Skip to main content

The Fall

HMV Picture House, Edinburgh
Thurday November 3rd 2011

The moustached man from the local tattoo parlour onstage is giving it
loads. His whine-perfect karaoke impression of Mark E Smith has the
advantage of having the most crack-shot surf-garage band around backing
him, who, for the previous half-hour, have been proving just how good
they are with a series work-outs made necessary by the prolonged
absence of their vocalist, conductor, arranger, director, gaffer and
guru.

It all started so well, with Smith practically bounding on stage on the
dot of 9pm and within a minute of the band striking up the
hundred-mile an hour chug of the forebodingly titled Nate Will Not
Return, a highlight from the new Ersatz G.B. album. Guitarist Tim
Presley from the 2006 American Fall line-up has rejoined the fold while
his replacement Pete Greenway takes time out on 'maternity leave', and
Presley's twitch-hipped boyish demeanour adds extra urgency to an
already relentless fuzz.

It's even better on a glorious Strychnine, with a pigeon-chested Smith
looking imperious as ever. Then, microphone in hand, the
fifty-something demagogue takes what looks like one of his regular
tours around the stage to mess things up. Instead, he wanders offstage,
delivering his vocals and other noises off from the wings, the stairs
or who knows where. The band power on through a surprising revisitation
of 1979's Printhead. Smith eventually slopes back on, returns the mic
to its stand, then wanders back off again. Keyboardist and
long-suffering Smith spouse Eleni Poulou attempts to fill the gap on an
even more tellingly named I've Been Duped. Musically, the band are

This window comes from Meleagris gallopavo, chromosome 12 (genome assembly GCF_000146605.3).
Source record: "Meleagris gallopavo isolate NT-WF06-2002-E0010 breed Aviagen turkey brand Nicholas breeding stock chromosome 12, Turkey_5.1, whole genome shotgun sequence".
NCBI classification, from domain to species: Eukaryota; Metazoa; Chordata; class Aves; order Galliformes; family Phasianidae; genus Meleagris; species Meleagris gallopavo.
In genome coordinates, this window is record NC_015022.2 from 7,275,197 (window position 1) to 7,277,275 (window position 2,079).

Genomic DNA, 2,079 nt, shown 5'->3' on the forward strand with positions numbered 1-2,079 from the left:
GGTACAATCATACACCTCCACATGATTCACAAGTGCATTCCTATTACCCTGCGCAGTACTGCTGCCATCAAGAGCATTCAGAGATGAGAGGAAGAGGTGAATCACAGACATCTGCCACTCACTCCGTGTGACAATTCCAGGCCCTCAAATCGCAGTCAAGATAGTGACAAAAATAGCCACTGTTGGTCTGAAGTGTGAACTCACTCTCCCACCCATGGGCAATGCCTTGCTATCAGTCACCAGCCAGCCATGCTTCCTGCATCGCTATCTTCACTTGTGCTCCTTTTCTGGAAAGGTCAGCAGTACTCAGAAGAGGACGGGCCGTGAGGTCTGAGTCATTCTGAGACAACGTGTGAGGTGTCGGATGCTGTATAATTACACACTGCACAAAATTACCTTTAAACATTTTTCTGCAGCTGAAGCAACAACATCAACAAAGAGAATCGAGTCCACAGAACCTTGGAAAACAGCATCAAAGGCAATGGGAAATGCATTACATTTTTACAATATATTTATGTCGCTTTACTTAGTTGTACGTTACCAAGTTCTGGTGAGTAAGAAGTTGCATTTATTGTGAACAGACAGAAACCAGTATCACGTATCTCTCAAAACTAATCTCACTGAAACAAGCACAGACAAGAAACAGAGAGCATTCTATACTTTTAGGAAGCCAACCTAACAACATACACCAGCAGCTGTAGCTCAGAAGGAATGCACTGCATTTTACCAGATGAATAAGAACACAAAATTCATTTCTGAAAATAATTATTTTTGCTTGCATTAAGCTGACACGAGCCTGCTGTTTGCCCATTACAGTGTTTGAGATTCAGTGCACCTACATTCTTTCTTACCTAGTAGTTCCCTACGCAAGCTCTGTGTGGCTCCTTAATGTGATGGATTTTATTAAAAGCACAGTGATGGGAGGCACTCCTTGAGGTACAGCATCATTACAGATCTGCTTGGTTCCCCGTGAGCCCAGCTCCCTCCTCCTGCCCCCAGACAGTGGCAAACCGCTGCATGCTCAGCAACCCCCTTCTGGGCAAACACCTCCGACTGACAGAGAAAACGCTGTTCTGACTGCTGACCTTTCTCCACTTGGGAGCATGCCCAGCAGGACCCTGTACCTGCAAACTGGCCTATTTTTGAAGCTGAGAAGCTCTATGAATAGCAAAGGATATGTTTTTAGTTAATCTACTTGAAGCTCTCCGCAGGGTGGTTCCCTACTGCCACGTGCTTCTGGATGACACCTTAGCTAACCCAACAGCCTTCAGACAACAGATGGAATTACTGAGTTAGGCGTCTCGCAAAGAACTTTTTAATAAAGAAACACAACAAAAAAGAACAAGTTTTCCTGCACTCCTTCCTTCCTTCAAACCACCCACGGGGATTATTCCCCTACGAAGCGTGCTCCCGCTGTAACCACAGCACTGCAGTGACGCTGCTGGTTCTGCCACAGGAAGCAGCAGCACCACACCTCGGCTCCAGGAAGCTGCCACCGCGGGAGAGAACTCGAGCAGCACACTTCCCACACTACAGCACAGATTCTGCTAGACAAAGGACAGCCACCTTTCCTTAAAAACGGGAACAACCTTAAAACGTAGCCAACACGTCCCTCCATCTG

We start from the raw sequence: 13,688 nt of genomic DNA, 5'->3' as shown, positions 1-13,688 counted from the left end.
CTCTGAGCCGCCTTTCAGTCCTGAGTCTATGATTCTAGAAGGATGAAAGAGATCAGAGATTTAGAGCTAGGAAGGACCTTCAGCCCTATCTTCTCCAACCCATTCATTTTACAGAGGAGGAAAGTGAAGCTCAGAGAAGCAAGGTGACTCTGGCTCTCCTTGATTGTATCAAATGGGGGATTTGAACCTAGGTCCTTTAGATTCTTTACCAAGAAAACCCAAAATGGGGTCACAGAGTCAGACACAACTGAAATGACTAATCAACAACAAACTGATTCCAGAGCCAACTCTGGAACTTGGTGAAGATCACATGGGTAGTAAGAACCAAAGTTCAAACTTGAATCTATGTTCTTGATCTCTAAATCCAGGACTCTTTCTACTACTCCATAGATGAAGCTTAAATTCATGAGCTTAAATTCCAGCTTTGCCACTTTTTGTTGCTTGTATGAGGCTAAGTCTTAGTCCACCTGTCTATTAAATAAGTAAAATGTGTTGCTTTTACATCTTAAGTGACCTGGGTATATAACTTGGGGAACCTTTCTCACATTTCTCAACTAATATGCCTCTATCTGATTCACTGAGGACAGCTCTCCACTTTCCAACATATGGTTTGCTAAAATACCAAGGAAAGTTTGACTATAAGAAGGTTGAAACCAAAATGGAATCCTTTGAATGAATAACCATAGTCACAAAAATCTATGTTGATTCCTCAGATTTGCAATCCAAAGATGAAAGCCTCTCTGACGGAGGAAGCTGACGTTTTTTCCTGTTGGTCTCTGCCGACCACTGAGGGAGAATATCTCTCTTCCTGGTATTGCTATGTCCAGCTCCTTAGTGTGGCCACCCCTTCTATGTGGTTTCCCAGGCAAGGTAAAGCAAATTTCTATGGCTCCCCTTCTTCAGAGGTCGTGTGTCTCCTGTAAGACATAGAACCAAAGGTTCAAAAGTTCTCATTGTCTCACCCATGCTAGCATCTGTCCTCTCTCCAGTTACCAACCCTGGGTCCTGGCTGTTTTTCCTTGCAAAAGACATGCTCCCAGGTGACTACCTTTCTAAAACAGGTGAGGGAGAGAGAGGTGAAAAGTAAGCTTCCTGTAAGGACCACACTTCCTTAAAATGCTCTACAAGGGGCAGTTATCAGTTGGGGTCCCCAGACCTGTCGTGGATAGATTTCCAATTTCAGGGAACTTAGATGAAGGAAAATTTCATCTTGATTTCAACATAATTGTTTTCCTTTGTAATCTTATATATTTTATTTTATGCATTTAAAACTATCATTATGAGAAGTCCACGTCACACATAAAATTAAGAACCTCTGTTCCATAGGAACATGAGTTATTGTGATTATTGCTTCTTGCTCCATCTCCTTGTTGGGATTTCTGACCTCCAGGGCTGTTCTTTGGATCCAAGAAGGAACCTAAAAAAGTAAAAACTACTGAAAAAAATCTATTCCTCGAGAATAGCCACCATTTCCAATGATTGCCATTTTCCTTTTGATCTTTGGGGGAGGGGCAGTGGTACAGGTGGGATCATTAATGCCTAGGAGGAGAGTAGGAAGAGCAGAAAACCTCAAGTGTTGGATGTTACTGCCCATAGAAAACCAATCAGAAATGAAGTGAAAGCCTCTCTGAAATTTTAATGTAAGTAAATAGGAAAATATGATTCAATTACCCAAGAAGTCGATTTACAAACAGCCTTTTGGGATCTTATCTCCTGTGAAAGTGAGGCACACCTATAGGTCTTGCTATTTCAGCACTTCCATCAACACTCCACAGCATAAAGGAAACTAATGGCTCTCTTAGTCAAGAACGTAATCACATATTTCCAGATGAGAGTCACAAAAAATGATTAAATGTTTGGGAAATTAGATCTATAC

invincible, but without anyone to crack the whip they soon run out of
steam, and finish up.

Which is when things really get interesting. Poulou explains something
about Smith having wounded feet, only to be heckled. “Are you a
doctor?” is her retort. The band return to play a couple of
instrumentals, during which the tattoo parlour boy somehow manages to
scramble his way onstage and grabs the mic. If his well-studied
Smithian repartee at first seems like a put-up job, no matter, because
Poulou cracks a smile for the first time tonight, egging the boy on.
While he's eventually led off by security, his spontaneous turn has
nevertheless turned confusion and frustration into triumph. Something
Smith capitalises on when he returns, Lazarus-like and in
stockinged-feet, for a bouncing Mr Pharmacist. Then, with an
obliviously cheery wave, he's off, the whole experience over and done
with in an hour exactly.

Whether calculated social engineer and maestro-like orchestrator of
spectacle on a par with avant-garde Polish theatre director Tadeusz
Kantor, or self-destructive, over-the-hill fuck-up, Mark E Smith
remains the ultimate show-man. He understands exactly how to press his
audience's buttons, and they love him all the more for it. Tonight,
Matthew, with the tattoo parlour man at the vanguard, we were all The
Fall.

Uncommissioned, unsolicited and unpublished, November 2011

ends